Prague’s famous Wenceslas Square (Václavské náměstí) was the city’s original horse market, and it isn’t a square at all. It’s a rectangular boulevard, originating atop a gentle rise in front of the Czech National Museum, then descending to where the Old Town begins. At this intersection (Václavské náměstí 1), just a few feet from the subway stop, is a sizable Art Nouveau building called the Koruna Palace, which opened in 1914.


Photo credit: Koruna Palace

Strictly speaking, an “automat” is a vending machine. The first such automat for food and drink was introduced in Berlin in 1895. From what I can tell, the Automat Koruna followed suit from its inception in 1931, though the Koruna Palace was such a large building that there were other food service businesses situated inside it. It’s never been clear to me where originally one of them ended, and the next began.


Photo credit.

Whatever the ultimate disposition of the vending machines and the date of their removal, by the time I experienced the Automat Koruna (sometimes referred to as the Buffet Koruna), it was a high volume, self-service, cafeteria-style eatery with multiple counters, where customers could buy nibbles, full meals, sweets, coffee and the Koruna’s famous strawberry milkshakes.

Or, in Czech, a jídelna — a canteen, cafeteria or snack bar.

The most famous jídelna was Automat Koruna, opened in 1931 in the Koruna Palace, on Wenceslas Square — it was even frequented by President Antonín Zápotocký. The spot served a whopping 5,000 chlebíčky (open-faced sandwiches) and 1,800 liters of beer daily. Eating Prague tour guide Eva Brejlová remembers how busy jídelny would get in the 1980s. “If you left your sausage for even just a moment, someone would be there asking if it was free,” she says. Automat Koruna shut down in the 1990s in the shadow of fast-food franchises like McDonald’s, but there has been talk of reopening it.
Indeed, it’s a model still popular to this day. It’s the “egality” of the jídelna that “speaks so powerfully” to Czechs, according to Honza Valenta of food tours company the Taste of Prague. “It doesn’t matter who you are outside of the jídelna, you get the same food, same drinks and same treatment as everybody else. And we, just like the rest of Central and Eastern Europe, kinda like that.”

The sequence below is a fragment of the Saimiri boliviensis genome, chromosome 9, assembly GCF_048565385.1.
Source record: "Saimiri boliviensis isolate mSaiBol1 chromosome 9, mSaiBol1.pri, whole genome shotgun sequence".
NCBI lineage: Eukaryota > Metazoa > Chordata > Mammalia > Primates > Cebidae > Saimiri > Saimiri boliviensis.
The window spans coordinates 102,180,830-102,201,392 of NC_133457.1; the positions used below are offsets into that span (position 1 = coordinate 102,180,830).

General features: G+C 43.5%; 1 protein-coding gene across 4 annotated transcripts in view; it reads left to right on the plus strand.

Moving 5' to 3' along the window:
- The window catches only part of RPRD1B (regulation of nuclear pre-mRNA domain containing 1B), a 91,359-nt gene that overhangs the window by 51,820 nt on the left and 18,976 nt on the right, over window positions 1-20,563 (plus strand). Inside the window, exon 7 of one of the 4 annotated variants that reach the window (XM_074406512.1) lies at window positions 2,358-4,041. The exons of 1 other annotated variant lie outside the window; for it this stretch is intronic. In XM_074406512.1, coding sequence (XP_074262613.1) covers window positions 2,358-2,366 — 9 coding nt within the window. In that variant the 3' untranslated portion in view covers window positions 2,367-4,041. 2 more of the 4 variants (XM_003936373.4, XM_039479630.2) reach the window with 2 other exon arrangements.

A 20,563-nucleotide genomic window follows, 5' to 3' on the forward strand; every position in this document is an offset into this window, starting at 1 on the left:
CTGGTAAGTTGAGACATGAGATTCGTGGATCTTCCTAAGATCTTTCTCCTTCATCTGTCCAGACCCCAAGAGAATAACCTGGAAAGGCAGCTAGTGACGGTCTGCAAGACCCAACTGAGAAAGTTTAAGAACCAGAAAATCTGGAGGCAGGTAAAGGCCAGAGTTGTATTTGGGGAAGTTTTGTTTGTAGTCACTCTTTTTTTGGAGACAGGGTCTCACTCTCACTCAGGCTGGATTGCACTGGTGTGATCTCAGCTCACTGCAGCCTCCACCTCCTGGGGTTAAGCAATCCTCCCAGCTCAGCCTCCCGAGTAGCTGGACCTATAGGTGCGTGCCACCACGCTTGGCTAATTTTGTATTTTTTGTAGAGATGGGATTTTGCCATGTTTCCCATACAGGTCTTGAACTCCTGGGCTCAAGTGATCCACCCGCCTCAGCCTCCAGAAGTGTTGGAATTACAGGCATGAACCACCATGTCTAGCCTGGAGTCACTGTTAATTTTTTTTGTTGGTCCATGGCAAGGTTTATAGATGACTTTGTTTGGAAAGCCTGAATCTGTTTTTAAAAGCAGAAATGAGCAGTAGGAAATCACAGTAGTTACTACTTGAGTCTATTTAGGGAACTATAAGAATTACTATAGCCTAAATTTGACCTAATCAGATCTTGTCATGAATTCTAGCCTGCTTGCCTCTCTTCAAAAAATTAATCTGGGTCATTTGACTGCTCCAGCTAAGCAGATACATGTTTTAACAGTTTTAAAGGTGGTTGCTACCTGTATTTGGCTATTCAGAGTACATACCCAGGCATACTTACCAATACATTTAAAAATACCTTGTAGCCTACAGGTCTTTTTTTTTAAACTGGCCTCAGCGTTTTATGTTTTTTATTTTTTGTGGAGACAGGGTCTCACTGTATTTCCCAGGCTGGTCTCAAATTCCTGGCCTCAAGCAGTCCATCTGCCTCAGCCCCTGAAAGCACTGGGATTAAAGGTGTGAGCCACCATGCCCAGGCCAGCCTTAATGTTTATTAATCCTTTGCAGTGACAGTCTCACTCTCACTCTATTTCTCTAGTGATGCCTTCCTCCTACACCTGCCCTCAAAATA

In case you’re wondering, 1,800 liters works out to 30 standard half-barrel American kegs.

A day.


Photo credit.

You told the cashier what you wanted, paid, and were handed a receipt. Then came a sociable wait in the customarily long line, enough to be amazed by the perpetual motion of the white-smocked beer men, who’d constantly have a couple dozen foamy beers waiting to be topped off to the half-liter pour line. Eventually one of them took the ticket and slid a cool, golden mug across the counter.

It was Pražan beer, brewed a few miles away in Holešovice district of Prague. I’d say Pražan was comparable to Pabst Blue Ribbon in pre-hipster days of yore in the sense of being a blue-collar lager, but we must recall that in theory there were no such distinctions in a communist country.

Wink wink, nudge nudge.

You consumed your Pražan and also dined while standing at a stainless steel table. There may have been chairs at the Automat Koruna, but if so, I can’t remember ever seeing them; at any rate, I never sat. Crowds were a constant, and stand-up space sometimes at a premium.

The ambiance at Automat Koruna was urban, frenetic and often claustrophobic – but I loved it, and what a place to drink beer and people-watch! The clientele reflected an indisputably egalitarian ideal, although for communism’s usual litany of wrong reasons.


Photo credit (and preceding).

Military men with medal-filled chests jostled for space with long-haired students. Backpacking tourists and shop clerks with fashion model looks stood side by side. Brown-suited functionaries left scraps on their plates, and people obviously down on their luck, even in the worker’s paradise, scooped them up before the workers came to tidy up. It was ill-advised to step away from your beer, because they’d drain unguarded remnants in milliseconds.

In closing, it’s worth noting that these perfectly presentable half-liter local draft beers were three to a dollar.

Cheap beer hasn’t ever been this good, or more indicative of real life in real time.


Roger Baylor is an entrepreneur, educator, and innovator with more than 35 years of hands-on experience and expertise as a beer seller, restaurateur, and commentator. As the co-founder of New Albany’s Sportstime Pizza/Rich O’s Public House (which later became New Albanian Brewing Company) in the 1990s and early 2000s, Baylor played a seminal role in Louisville’s craft beer renaissance. Currently he is the beer director at Pints&union in New Albany. Baylor’s “Hip Hops” columns on beer-related subjects have been a fixture in F&D since 2005, and he was named the magazine’s digital editor in 2019.